A development application has been lodged with the City of Sydney, aiming to see a $270 million, 49-storey tower rise above Sydney’s renowned City Tattersalls Club on Pitt Street. Previously, the same developer’s application was rejected, mainly due to heritage concerns.
Moving forward, the Club’s newly elected chief executive, Marcelo Veloz, has liaised with fjmt architects to prepare an indicative design so that the redevelopment of the 123-year-old club does not lose its significant history.
The designs, prepared for developer ICD Property, see the heritage aspects of the club retained and an impressive glass tower rising above Tattersalls Club. The new plan exhibits a refitted club, a contemporary hotel and a residential tower offering 246 apartments.
Along with ensuring the heritage-listed integrity of the building, making sure the towers do not cast a shadow over Hyde Park poses another challenge for the key players.
Should the DA receive preliminary approval, ICD Property have indicated that they will hold a design excellence competition to arrive at the final design. According to the Sydney Morning Herald, if approved, the tower will initiate a series of major developments in the local area.
This remarkable place opened in 1924, and it has hosted many household names including Gough Whitlam, Dennis Lillee and Dawn Fraser.
This DA follows on from the recent renovation of the City Tattersalls Club’s Lower Bar. Sitting at ground level, the Lower Bar, is one of the oldest clubs in Sydney. This remarkable place opened in 1924, and it has hosted many household names including Gough Whitlam, Dennis Lillee and Dawn Fraser.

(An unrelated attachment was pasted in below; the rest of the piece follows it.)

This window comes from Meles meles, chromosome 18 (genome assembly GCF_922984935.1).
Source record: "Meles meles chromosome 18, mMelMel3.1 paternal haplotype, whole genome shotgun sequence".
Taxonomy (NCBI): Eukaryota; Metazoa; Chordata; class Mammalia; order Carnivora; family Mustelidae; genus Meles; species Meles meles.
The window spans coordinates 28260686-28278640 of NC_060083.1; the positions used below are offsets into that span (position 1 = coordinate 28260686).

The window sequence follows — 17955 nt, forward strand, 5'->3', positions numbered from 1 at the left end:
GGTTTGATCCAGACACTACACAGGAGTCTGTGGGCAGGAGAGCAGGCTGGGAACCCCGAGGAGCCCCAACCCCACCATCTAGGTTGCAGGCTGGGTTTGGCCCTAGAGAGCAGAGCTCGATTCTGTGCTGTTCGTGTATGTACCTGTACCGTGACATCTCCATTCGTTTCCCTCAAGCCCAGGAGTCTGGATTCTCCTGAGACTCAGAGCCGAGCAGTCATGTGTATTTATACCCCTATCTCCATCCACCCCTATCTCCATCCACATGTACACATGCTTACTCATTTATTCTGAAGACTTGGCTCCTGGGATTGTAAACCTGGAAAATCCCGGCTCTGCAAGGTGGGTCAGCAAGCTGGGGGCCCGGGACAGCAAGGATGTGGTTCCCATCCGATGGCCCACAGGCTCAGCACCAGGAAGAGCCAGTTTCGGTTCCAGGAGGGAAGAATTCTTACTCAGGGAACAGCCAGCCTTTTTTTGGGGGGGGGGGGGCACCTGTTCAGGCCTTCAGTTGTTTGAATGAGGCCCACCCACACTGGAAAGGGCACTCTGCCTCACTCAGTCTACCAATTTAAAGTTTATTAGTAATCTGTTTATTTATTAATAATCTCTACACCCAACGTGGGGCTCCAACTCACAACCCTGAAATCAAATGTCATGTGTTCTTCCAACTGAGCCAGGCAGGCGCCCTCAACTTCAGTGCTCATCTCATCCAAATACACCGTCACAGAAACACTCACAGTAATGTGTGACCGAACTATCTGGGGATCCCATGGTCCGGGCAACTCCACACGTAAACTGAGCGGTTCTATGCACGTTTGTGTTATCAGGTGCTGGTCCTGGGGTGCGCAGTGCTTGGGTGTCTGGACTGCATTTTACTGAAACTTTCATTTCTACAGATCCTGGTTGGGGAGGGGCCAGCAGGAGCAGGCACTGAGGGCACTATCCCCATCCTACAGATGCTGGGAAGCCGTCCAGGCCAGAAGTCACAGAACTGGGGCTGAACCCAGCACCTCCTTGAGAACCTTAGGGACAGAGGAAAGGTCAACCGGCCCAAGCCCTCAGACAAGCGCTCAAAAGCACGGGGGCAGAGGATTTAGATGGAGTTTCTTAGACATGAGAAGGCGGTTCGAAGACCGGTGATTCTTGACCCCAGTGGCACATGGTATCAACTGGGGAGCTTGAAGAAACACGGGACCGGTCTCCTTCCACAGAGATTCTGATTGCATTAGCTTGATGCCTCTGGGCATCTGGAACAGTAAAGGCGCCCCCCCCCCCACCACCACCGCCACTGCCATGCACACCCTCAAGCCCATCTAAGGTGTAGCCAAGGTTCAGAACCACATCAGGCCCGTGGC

City Tattersalls Club itself has long been a part of the iconic Pitt Street streetscape. Designed by architecture firm Sheerin and Hennessy, and built in 1891, the Club's building and its interiors are listed on the state heritage register.
The Office of Environment and Heritage states that the overall form of the building should be retained and conserved, and it should continue to be used as a club facility. Additional floors could be added to the rear of the site as it would not impact the existing facade or the interiors.
A Conservation Plan is required prior to any proposal for new works which may impact on the exterior form and finishes or intact interiors. On the outside, all remaining intact original fabric on the external facades should be retained and conserved. When it comes to interiors, however, the guide lines are laxer. While remaining intact interiors, such as the 1930's streamlined bar and Sydney Room, should be protected and conserved, remodelled interiors can be alterred further.
The Tattersalls Club is a rare surviving example of a city club in continuous occupation of its premises for over a hundred years. It is associated with the high-quality work of the prominent practice of Sheerin and Hennessy, along with several other firms and craftsmen.
The building's exterior exhibits excellent stonemasonry.
The building's exterior exhibits excellent stonemasonry. The interiors demonstrate fine craftsmanship in original plaster ceilings, elaborate cast iron columns and timber detailing.
The Tattersalls Club is an exceptional example of the free adaptation of Classical architectural devices to envelop a steel-framed building at a period of transition from the late Victorian to early Federation periods. It contributes to the townscape character of Pitt Street.